Hoping to head off Canada's looming breakup over Quebec's demand for special status, Prime Minister Brian Mulroney has a new plan: give Ottawa stronger constitutional powers to free up trade among the 10 provinces and give Quebec more autonomy on language and education.

No fewer than 500 interprovincial trade barriers, from buy-local provisos to trucking curbs, cost Canada's economy an estimated $6 billion annually. Even New Brunswick's Moosehead beer, widely sold in the U. S., is barred from much of Canada. Such business handicaps are increasingly costly now that Canadian industry faces continental competition under the free-trade pact with the U. S.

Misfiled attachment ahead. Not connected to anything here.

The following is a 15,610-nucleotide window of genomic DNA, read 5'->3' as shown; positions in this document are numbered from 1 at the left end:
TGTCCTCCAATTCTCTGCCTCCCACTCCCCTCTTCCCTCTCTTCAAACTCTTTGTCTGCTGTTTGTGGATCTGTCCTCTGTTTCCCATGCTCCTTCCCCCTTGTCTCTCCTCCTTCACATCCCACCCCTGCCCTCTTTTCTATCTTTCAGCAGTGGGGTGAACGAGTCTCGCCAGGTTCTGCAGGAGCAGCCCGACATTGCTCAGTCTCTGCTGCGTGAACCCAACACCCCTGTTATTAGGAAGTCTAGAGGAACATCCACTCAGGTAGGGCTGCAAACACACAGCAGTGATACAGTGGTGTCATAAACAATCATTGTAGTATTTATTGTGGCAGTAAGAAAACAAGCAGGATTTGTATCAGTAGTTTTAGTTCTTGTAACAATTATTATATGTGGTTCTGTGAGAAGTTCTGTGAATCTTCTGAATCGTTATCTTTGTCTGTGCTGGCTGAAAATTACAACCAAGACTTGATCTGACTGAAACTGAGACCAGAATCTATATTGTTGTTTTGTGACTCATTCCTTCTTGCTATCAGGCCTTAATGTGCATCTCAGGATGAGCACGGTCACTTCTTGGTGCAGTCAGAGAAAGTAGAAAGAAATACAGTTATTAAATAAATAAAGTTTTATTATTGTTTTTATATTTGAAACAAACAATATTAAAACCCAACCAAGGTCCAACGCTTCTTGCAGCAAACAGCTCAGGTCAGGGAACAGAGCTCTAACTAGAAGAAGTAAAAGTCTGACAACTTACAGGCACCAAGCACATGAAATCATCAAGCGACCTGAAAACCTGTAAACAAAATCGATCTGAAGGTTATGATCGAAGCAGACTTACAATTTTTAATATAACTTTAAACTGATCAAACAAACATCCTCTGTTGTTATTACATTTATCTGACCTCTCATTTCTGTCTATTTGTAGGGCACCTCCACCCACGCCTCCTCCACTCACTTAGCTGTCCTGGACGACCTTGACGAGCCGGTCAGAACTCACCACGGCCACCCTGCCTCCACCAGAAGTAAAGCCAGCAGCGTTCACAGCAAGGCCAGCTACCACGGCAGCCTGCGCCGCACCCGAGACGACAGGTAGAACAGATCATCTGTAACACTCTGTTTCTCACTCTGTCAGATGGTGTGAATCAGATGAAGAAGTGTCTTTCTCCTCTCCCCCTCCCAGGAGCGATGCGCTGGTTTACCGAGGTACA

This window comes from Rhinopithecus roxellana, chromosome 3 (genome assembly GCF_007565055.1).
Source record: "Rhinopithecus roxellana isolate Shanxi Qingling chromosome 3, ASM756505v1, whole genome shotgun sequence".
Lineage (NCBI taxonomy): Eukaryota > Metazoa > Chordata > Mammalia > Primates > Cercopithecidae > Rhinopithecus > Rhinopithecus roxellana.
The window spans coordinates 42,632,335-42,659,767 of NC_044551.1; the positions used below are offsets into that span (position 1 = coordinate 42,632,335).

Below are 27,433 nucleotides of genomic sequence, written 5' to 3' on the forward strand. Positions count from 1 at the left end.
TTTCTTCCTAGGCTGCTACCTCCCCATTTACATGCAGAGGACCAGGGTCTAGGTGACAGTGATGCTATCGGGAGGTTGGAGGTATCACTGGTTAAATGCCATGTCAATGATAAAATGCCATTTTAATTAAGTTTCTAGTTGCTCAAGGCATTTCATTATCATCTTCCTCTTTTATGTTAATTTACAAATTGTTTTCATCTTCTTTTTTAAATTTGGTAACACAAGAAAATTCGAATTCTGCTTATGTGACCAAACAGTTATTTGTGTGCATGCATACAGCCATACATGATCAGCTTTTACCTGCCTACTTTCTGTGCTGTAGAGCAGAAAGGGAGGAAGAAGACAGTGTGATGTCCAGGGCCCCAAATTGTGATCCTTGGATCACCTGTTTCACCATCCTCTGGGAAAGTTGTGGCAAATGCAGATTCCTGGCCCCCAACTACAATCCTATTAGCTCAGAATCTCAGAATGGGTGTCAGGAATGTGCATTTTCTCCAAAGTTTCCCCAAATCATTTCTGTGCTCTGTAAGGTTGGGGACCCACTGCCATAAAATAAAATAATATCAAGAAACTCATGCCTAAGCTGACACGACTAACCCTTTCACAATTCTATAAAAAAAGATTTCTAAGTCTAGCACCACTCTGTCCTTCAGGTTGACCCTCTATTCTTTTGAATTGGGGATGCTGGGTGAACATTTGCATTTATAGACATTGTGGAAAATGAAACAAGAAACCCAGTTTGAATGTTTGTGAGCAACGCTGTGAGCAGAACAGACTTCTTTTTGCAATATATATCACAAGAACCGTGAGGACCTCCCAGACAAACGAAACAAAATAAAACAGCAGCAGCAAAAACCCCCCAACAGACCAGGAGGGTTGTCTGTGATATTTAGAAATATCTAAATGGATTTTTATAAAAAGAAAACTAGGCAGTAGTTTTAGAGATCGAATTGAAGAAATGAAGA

If Mulroney's unity drive fails, the pact may have to be renegotiated. Quebec independence would cause "economic disruption," including capital flight and a severe recession, warns Vancouver's Fraser Institute. Despite Quebec's separatist sentiments, such warnings may keep it from following through on its threats to secede.